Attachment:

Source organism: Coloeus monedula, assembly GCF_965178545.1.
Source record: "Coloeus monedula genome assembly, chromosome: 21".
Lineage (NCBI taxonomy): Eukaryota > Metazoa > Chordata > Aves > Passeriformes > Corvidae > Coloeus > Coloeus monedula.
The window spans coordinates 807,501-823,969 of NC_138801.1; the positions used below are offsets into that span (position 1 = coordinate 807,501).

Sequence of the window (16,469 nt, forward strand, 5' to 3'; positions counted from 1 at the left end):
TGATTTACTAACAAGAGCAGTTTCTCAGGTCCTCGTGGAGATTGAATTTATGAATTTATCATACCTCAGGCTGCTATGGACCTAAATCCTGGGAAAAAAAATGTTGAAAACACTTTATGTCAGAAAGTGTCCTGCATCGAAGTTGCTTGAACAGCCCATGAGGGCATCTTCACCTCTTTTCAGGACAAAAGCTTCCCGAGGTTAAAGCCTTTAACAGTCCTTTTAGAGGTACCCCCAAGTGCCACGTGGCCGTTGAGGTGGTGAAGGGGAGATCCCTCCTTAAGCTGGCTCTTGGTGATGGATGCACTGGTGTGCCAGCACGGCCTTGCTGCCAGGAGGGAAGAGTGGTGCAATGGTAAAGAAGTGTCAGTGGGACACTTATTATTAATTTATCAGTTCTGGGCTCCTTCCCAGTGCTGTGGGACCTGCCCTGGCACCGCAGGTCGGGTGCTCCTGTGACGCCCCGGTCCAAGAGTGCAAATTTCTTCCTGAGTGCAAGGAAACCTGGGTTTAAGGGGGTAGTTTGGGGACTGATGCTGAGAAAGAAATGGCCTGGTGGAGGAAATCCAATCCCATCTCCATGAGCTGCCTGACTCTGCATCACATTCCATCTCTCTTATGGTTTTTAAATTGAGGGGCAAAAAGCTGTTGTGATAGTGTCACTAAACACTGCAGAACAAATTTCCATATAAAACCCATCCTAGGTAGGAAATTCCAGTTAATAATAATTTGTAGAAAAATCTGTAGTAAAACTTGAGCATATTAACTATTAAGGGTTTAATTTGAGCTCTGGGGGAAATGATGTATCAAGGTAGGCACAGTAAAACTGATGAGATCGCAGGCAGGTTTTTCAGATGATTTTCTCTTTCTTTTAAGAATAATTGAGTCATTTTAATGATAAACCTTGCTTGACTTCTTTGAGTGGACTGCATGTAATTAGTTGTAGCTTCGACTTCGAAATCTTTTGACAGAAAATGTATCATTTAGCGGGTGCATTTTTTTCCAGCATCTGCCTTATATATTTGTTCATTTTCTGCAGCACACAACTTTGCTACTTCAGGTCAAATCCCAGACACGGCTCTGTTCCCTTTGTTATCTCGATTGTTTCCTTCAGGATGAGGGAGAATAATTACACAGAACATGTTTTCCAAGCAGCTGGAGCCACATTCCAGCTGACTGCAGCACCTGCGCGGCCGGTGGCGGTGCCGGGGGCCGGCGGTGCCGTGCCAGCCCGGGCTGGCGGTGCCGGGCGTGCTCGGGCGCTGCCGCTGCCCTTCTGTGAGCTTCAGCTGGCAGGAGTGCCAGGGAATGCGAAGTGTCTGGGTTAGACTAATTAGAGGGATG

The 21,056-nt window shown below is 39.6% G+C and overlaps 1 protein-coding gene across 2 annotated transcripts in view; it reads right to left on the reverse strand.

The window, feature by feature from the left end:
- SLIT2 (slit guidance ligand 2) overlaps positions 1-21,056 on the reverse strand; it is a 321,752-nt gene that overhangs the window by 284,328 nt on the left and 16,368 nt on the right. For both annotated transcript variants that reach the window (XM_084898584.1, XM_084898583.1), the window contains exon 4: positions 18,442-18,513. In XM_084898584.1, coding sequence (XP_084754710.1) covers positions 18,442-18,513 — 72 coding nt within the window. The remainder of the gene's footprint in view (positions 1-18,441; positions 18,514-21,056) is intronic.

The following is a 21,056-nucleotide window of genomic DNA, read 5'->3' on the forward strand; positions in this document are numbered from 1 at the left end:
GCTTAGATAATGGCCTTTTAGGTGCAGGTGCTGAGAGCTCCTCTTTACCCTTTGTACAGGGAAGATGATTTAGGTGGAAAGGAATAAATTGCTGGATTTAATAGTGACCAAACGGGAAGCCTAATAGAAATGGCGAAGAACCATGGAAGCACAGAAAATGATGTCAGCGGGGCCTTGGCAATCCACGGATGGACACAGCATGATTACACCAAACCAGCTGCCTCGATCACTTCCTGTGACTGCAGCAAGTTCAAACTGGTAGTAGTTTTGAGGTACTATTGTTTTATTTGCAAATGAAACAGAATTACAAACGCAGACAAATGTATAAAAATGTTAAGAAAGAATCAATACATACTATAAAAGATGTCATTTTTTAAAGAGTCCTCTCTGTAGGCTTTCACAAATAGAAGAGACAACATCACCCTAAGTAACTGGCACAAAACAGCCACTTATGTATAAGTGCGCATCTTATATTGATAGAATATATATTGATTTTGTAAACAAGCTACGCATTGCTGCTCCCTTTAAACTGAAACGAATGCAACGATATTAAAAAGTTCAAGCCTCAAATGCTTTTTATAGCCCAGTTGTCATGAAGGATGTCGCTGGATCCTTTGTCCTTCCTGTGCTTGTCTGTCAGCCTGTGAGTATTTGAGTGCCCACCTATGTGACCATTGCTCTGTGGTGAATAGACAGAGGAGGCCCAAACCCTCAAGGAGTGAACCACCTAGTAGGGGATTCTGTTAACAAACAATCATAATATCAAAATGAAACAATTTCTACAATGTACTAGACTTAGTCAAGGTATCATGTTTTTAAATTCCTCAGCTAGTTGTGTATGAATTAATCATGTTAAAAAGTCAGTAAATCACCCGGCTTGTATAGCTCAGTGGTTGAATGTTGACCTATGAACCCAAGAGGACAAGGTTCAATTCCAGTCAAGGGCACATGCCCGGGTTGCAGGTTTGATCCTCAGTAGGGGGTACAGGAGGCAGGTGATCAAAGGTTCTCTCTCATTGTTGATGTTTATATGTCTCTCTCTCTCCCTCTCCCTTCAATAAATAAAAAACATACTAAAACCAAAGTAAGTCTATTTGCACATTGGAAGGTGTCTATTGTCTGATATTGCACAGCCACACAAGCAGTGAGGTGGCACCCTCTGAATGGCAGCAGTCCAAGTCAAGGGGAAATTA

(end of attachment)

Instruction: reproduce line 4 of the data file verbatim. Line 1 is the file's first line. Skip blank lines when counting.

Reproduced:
The window spans coordinates 807,501-823,969 of NC_138801.1; the positions used below are offsets into that span (position 1 = coordinate 807,501).